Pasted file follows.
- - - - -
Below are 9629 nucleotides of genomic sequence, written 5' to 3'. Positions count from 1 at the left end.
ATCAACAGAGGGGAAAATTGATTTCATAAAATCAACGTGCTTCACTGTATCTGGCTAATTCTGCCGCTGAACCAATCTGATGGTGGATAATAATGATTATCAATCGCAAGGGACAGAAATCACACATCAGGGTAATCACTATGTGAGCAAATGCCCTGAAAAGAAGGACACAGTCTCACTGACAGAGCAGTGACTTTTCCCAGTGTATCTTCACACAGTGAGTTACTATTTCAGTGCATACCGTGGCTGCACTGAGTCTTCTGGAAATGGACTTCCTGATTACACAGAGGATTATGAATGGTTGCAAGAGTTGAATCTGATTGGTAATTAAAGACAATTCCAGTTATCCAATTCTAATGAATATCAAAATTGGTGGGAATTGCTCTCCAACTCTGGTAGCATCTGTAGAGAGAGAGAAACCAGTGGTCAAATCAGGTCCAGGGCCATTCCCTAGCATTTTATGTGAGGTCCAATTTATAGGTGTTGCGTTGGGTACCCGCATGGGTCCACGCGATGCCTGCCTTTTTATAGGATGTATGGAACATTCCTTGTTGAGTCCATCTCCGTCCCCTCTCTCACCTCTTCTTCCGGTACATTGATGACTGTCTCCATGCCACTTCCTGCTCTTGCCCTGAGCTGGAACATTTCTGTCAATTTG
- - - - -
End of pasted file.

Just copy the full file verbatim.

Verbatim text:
Below are 9629 nucleotides of genomic sequence, written 5' to 3'. Positions count from 1 at the left end.
ATCAACAGAGGGGAAAATTGATTTCATAAAATCAACGTGCTTCACTGTATCTGGCTAATTCTGCCGCTGAACCAATCTGATGGTGGATAATAATGATTATCAATCGCAAGGGACAGAAATCACACATCAGGGTAATCACTATGTGAGCAAATGCCCTGAAAAGAAGGACACAGTCTCACTGACAGAGCAGTGACTTTTCCCAGTGTATCTTCACACAGTGAGTTACTATTTCAGTGCATACCGTGGCTGCACTGAGTCTTCTGGAAATGGACTTCCTGATTACACAGAGGATTATGAATGGTTGCAAGAGTTGAATCTGATTGGTAATTAAAGACAATTCCAGTTATCCAATTCTAATGAATATCAAAATTGGTGGGAATTGCTCTCCAACTCTGGTAGCATCTGTAGAGAGAGAGAAACCAGTGGTCAAATCAGGTCCAGGGCCATTCCCTAGCATTTTATGTGAGGTCCAATTTATAGGTGTTGCGTTGGGTACCCGCATGGGTCCACGCGATGCCTGCCTTTTTATAGGATGTATGGAACATTCCTTGTTGAGTCCATCTCCGTCCCCTCTCTCACCTCTTCTTCCGGTACATTGATGACTGTCTCCATGCCACTTCCTGCTCTTGCCCTGAGCTGGAACATTTCTGTCAATTTG